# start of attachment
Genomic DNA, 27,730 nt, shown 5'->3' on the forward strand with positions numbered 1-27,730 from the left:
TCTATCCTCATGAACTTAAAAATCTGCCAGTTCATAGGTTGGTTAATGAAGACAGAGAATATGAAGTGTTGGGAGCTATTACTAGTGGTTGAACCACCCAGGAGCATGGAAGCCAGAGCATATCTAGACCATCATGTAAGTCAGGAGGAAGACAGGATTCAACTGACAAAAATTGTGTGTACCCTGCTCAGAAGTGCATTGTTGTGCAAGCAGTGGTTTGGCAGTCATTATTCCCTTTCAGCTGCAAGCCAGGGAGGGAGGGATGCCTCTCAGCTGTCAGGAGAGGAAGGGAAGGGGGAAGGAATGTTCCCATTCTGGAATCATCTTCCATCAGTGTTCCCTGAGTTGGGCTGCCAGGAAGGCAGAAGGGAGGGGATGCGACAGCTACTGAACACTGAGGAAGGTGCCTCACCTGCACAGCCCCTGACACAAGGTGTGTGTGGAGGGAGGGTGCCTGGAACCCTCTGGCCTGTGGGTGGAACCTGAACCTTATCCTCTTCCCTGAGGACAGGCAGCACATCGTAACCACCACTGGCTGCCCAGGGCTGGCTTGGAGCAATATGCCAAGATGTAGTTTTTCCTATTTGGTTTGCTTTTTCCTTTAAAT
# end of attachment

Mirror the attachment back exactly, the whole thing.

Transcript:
Genomic DNA, 27,730 nt, shown 5'->3' on the forward strand with positions numbered 1-27,730 from the left:
TCTATCCTCATGAACTTAAAAATCTGCCAGTTCATAGGTTGGTTAATGAAGACAGAGAATATGAAGTGTTGGGAGCTATTACTAGTGGTTGAACCACCCAGGAGCATGGAAGCCAGAGCATATCTAGACCATCATGTAAGTCAGGAGGAAGACAGGATTCAACTGACAAAAATTGTGTGTACCCTGCTCAGAAGTGCATTGTTGTGCAAGCAGTGGTTTGGCAGTCATTATTCCCTTTCAGCTGCAAGCCAGGGAGGGAGGGATGCCTCTCAGCTGTCAGGAGAGGAAGGGAAGGGGGAAGGAATGTTCCCATTCTGGAATCATCTTCCATCAGTGTTCCCTGAGTTGGGCTGCCAGGAAGGCAGAAGGGAGGGGATGCGACAGCTACTGAACACTGAGGAAGGTGCCTCACCTGCACAGCCCCTGACACAAGGTGTGTGTGGAGGGAGGGTGCCTGGAACCCTCTGGCCTGTGGGTGGAACCTGAACCTTATCCTCTTCCCTGAGGACAGGCAGCACATCGTAACCACCACTGGCTGCCCAGGGCTGGCTTGGAGCAATATGCCAAGATGTAGTTTTTCCTATTTGGTTTGCTTTTTCCTTTAAAT